When is the warning for extreme heat in place?
The amber warning for extreme heat issued by the Met Office was initially in place from midnight on Sunday (July 17) through to Monday (July 18), however, on Wednesday (July 13) the Met Office extended the warning into Tuesday, July 19.
What is an extreme heat warning?
The Met Office has a number of weather warnings it uses to alert the public to potentially hazardous conditions, such as for rain, snow, wind and ice. Extreme heat has now joined these warnings.
The alerts can come in three levels: yellow, amber, and red, depending on severity.
Dr Will Lang, Head of Civil Contingencies at the Met Office, said of the extreme heat warning: “We know that the impacts of climate change are resulting in an increase in the frequency and severity of extreme heat events.
“The extreme heat warning joins our other warnings to ensure that no matter what the weather conditions, we at the Met Office have a method of communicating these impacts to the public in as efficient a way as possible.”
The warning is based on the impact of weather conditions, rather than being assigned to any particular temperature.
The Met Office explains: “This means that different conditions in different areas of the country may trigger an extreme heat warning, and the threshold for an extreme heat warning in Aberdeen, for example, is likely to be lower than one covering London.”
Will all parts of Lancashire be affected?
While the amber warning covers the majority of the county, Lancaster, Blackpool and parts of Fylde and Wyre are not expected to be as badly affected. However caution should still be taken.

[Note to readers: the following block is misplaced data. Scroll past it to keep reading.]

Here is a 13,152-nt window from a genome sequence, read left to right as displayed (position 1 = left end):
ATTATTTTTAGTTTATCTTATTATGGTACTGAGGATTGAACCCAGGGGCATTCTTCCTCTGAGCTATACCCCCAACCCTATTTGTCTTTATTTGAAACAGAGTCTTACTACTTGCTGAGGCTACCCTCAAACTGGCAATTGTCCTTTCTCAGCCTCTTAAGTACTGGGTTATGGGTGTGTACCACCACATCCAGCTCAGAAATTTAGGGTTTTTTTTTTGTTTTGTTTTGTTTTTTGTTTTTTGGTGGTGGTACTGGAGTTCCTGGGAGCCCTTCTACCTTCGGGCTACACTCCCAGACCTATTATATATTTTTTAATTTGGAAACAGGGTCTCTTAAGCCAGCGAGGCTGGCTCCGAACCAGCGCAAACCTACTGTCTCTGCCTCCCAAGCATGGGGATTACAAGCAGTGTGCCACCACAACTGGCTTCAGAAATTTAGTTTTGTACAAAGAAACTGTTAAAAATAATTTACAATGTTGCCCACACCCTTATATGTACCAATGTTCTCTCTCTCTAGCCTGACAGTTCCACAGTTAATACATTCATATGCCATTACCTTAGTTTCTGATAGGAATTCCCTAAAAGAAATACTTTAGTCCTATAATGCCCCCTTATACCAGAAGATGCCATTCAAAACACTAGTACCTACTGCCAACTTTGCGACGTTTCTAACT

How hot will it get on Sunday and Monday?
Temperatures could reach highs of 31C on Sunday and Monday in areas affected by the amber warning, including; Preston, Kirkham, Burnley, Blackburn and Southport. Other areas just outside of the extreme heat warning, including; Blackpool and Lancaster, are likely to hit 27C.
Temperatures are forecast to be at their highest between 1pm and 7pm each day.
This is what the Met Office has said:
Weather experts at the Met Office are predicting that the extreme temperatures could result in population-wide adverse health effects particularly for the most vulnerable.
Necessary changes to working practices and daily routines may be necessary, due to travel disruption including, road closures, delays and cancellations to rail and air travel services.
A Met Office spokesman said: “Temperatures will rise again later this week and over the coming weekend, likely peaking on Sunday and Monday, but may last into Tuesday in places.
"Some exceptionally high temperatures are possible and cumulative effects of warm nights and hot days are expected to bring widespread impacts to people and infrastructure.”
What are the best ways of keeping cool and avoiding heat exhaustion?
Motorists are being urged to use eight top tips to keep cool in the car this summer. Although most new cars come with a sufficient climate control system, many drivers are still having to put up with sweltering conditions while they’re out on the road.
Top tips to stay cool while driving include, staying hydrated, hanging a wet rag over the vent, using frozen water bottles as ice packs and obtaining a mini-fan.
You can read more top tips here.
The UKHSA is also urging people to take care in the heat and be aware of the common signs of heat exhaustion and heatstroke.
Heat exhaustion is not usually serious if you can cool down within 30 minutes, but if it turns into heatstroke, it needs to be treated as an emergency, the NHS says.
What are the symptoms of heat exhaustion
Key warning symptoms of heat exhaustion include:
- headache, dizziness and confusion
- loss of appetite and feeling sick
- excessive sweating and pale, clammy skin
- cramps in the arms, legs and stomach
- fast breathing or pulse
- a high temperature of 38C or above
- being very thirsty
You can read more about the symptoms and what to do here.